Imprint Film’s final wave for 2020 featured a number of genre classics that have been hard to resist. Succumbing to my urges as a completest I’ve ended up with five out of the six titles, with At Close Range (No. 25) being my pick for the best release, which includes some newly commissioned bonus material.
Many tales of crime have sprung from real-life cases and At Close Range is no exception, with the basis of this generational tale being that of the infamous ‘Johnston Gang’ of Pennsylvania. The film however, focuses on a pivotal chapter with Brad Whitewood Jr. (Sean Penn) at its centre. Brad’s stuck in that adolescent void between high school and a mature career, with little to occupy his time other than drinking and getting high; until his absentee father, Brad Sr. (Christopher Walken), casually walks into his life. Impressed with ‘Big Brad’s’ flashy persona it’s not long before the bored teen is welcomed into his father’s life and criminal enterprise of high-level theft.
At Close Range is a bittersweet film, and its atmosphere is amplified by the somewhat melancholic theme score, derived from Madonna’s Live to Tell. However, this distinctive piece of 80s music proves problematic as it undercuts the film’s setting of 1978 and results in a few melodramatic moments. While I like the sound a lot, director James Foley, who made a name for himself directing a number of Madonna’s most popular music videos, hits the theme a little too hard. Christopher Walken keeps the ‘78 style alive with his attire and fast cars, and he offers both a charming a terrifying presence as Brad Sr. The actor’s performance reveals a lot about the character; a man who has never embraced his role as a parent, but at the same time likes the idea of having a son, even though he keeps ‘Little Brad’ at arm’s length and treats him more as a protégé. Sean Penn and his propensity for raw emotion really echo the sadness of this story about a young man’s desperation for acceptance and guidance, only to realise he’s fallen victim to the false admiration of a man who’s essentially a monster or to quote a line from the film, “the devil in blue suede shoes”. The world Brad Jr. enters in quickly encompasses those closest to him, such as his brother, played by Chris Penn, and girlfriend, Terry, played by Mary Stuart Masterson. The tale is very tragic and equally dark, revealing the worst of human nature.
VIDEO AND AUDIO
Presented in 1.35:1 on a region-free disc, this transfer comes from the debut Blu-ray release, put out by Twilight Time in 2015. It’s a little soft in comparison to more modern restorations, sourced from high-quality film scans, but the image has a gentle quality that matches the film’s rural aesthetic. I was hoping for a 5.1 DTS track, but LPCM 2.0 Stereo sounds decent enough despite being a little flat in regards to dialogue volume. However, the soundtrack really resonates and takes full advantage of the stereo mix.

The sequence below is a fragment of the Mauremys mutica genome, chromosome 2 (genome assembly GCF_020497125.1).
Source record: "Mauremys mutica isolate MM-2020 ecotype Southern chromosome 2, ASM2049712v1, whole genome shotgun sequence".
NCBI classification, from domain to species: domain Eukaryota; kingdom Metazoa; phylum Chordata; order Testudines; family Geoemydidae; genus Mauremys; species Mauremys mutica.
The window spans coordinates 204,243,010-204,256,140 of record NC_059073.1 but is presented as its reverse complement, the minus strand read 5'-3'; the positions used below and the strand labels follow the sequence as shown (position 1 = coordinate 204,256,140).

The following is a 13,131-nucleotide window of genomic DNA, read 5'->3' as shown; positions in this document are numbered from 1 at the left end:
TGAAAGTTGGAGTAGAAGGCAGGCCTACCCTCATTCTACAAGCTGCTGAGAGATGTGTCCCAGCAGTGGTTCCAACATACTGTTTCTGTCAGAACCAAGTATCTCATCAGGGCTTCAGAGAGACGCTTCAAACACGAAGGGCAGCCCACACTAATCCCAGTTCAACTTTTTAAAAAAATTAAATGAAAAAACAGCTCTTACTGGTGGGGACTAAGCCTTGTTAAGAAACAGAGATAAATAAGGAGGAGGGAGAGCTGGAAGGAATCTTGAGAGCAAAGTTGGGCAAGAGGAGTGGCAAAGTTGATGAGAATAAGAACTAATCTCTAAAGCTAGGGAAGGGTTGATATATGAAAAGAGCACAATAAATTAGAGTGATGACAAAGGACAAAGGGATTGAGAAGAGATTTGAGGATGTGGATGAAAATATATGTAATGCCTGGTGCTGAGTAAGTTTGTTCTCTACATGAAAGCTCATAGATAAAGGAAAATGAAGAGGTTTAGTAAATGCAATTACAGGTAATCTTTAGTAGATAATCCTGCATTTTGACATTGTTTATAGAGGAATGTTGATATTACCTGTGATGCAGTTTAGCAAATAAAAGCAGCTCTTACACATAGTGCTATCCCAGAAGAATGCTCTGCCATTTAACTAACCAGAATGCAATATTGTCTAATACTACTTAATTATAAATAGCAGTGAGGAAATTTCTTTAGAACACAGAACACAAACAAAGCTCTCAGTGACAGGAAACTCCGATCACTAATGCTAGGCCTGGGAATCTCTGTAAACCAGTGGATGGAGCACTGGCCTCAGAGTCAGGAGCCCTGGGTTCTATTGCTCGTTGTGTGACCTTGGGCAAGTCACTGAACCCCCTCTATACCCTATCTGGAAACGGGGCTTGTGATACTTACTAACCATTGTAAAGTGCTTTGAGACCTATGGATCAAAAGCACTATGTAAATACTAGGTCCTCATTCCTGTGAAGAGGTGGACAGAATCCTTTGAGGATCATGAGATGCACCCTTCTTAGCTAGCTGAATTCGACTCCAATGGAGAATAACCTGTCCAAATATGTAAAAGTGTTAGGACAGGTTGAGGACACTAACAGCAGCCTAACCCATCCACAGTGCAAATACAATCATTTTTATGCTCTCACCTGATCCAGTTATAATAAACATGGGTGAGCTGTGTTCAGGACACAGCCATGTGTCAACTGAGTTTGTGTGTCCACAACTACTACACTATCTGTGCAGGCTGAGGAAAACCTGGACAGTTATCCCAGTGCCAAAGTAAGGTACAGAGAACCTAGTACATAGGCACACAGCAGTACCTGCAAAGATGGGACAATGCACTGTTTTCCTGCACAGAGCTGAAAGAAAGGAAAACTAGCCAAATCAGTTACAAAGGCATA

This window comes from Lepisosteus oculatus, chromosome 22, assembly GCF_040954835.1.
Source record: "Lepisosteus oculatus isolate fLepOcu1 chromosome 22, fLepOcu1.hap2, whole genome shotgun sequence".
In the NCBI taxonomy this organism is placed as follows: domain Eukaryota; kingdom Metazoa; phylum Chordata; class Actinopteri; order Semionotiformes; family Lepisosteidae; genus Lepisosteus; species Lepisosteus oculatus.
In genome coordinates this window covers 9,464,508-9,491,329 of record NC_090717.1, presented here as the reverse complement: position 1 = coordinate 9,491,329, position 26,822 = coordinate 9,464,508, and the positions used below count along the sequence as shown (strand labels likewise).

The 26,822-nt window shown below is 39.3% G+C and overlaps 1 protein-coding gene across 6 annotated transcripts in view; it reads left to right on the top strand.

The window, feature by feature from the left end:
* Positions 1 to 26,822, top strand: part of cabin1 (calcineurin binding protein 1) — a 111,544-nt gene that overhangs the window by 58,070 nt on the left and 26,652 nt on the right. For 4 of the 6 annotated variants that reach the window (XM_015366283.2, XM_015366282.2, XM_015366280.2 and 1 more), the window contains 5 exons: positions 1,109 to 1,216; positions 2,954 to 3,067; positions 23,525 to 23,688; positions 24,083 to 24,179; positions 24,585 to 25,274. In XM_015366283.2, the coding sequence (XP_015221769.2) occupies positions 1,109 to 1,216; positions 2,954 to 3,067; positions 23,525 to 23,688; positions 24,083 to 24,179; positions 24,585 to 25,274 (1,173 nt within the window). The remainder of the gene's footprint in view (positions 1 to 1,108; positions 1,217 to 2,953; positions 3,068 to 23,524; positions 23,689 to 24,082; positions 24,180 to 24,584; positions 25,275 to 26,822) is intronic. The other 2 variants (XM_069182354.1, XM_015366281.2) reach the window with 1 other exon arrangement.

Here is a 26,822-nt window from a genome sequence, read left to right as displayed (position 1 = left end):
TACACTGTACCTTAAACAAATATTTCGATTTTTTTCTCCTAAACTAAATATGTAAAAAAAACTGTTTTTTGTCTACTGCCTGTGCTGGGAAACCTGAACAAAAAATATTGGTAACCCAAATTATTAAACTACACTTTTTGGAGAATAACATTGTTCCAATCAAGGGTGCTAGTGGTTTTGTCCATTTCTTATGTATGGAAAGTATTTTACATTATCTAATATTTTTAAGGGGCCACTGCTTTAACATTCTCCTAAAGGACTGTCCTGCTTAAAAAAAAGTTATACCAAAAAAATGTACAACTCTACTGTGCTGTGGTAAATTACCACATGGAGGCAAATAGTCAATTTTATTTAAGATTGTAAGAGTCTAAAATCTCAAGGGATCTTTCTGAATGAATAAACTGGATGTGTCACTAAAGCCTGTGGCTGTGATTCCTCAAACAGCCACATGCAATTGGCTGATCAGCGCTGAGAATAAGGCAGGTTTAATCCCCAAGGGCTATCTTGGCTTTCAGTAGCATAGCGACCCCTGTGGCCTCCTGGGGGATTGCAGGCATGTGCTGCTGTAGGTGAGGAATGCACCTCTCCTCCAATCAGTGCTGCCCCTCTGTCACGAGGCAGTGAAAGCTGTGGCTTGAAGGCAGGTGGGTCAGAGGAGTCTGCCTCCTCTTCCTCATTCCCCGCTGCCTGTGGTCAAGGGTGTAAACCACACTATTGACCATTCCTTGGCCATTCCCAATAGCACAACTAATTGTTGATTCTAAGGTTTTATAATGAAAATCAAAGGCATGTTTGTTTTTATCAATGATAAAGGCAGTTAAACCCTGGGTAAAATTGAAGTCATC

- Audio commentary with director James Foley and film historian Nick Redman (2015)
- Interview with director James Foley (2018)
- “Crime in Pennsylvania, The Real Johnston Gang” Interview with former reporter and author of “Jailing the Johnston Gang” Bruce Mowday (2020)
- Interview with Composer Patrick Leonard (2020)
- “Badlands” short location video of key geographic locations of actual events. (2020)
- Isolated Score
- English LPCM 2.0 Stereo
- Optional English subtitles
- Theatrical Trailer
Imprint have also acquired the features and content from Twilight Time’s first-rate release of At Close Range, namely the commentary featuring the late Nick Redman, which warrants the purchase alone. James Foley speaks at length about the film while dissecting the leads played by Walken and Penn. He then goes on to acknowledge the success the film awarded him, such has directing 12 episodes of House of Cards and the two Fifty Shades of Grey sequels, the latter of which he tries to justify. Don’t worry Jimmy, we’re not judging you.
Crime in Pennsylvania, which runs for around 45 minutes is really interesting, especially if you want to know more about the real-life story and to hear from the point of someone who covered the trials quite substantially. Patrick Leonard talks more about his work with Madonna than composing At Close Range, but if you skip to around the 15 mark he breaks down the process of creating the instrumental version of Live to Tell in detail.
I enjoy location videos, which have become a popular activity for travelling for video bloggers and “Badlands” takes a brief look at some of the actual locations in Pennsylvania that were substituted for locations in Tennessee in the film.
I feel that At Close Range in a way represents the sunset on a chapter in life where we have to finally decide what kind of person we want to be and the pain that comes with trying to find the answer. Maybe I’m looking in too deep, but it’s a powerful story despite the flaws in filmmaking, which I think is worthy of a re-evaluation.
AT CLOSE RANGE
(1986, director: James Foley)
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